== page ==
Dr Barbhaiya: Increased understanding of how race and ethnicity in SLE influence outcomes may help us to identify patients at high risk for poor outcomes, improve prevention strategies, and enhance disease management among patients with SLE. Documenting and understanding this variation is important to determine prognoses for individual patients, and it may help further investigation into the root causes of such variation in mortality, including genetic and environmental factors. Given that decreased access to quality health care is a challenge for minority and disadvantaged groups in the United States, helping patients navigate a complex medical system may help improve outcomes related to the disease.

Rheumatology Advisor: What should be the focus of future research on this topic?

Dr Barbhaiya: Future SLE research among racial and ethnic groups should consider the role of diversity in genetic factors, biomarkers, lifestyle and physical activity, other thrombotic risk factors, and socioeconomics among various subpopulations. [Studies should also] evaluate potential gene-environment interactions in relation to outcomes. In addition, the relationship between barriers to healthcare access and long-term outcomes related to SLE need to be further investigated among non-white populations in the United States.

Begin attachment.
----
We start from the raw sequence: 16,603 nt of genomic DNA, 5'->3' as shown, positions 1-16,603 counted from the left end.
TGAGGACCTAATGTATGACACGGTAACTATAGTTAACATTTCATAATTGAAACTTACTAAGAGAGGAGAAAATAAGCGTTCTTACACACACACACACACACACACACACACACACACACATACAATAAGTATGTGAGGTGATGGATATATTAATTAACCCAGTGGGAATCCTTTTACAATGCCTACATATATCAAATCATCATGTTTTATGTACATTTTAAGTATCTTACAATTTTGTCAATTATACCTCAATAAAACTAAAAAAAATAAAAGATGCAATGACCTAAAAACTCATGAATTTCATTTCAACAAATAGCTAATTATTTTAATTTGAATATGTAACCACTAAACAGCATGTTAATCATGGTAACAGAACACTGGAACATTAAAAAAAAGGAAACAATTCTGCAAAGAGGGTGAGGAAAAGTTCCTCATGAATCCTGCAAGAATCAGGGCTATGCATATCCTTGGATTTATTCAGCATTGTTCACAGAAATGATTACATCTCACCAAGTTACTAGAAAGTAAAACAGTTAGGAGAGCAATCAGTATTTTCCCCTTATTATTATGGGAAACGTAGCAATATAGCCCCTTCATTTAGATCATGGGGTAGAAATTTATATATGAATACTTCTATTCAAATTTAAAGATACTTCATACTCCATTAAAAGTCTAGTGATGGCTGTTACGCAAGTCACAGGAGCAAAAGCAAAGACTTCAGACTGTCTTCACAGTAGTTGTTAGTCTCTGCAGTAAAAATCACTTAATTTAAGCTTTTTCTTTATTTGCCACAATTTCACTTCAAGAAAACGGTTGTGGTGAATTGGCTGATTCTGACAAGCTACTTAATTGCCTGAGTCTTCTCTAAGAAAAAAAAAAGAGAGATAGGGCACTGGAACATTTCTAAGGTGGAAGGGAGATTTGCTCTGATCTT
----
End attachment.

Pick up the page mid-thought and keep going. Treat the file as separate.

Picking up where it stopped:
References

  1. US Centers for Disease Control and Prevention. Lupus Detailed Fact Sheet. https://www.cdc.gov/lupus/facts/detailed.html. Updated January 8, 2018. Accessed on March 19, 2018.
  2. Gilkeson GS, James JA, Kamen DL, et al. The United States to Africa lupus prevalence gradient revisited. Lupus. 2011;20(10):1095-1103.
  3. Vina ER, Hausmann LRM, Utset TO, Masi CM. Liang KP, Kwoh CK. Perceptions of racism in healthcare among patients with systemic lupus erythematosus: a cross-sectional study. Lupus Sci Med. 2015;2(1):e000110.
  4. Barbhaiya M, Feldman CH, Guan H, et al. Race/ethnicity and cardiovascular events among patients with systemic lupus erythematosus. Arthritis Rheumatol. 2017;69(9):1823-1831.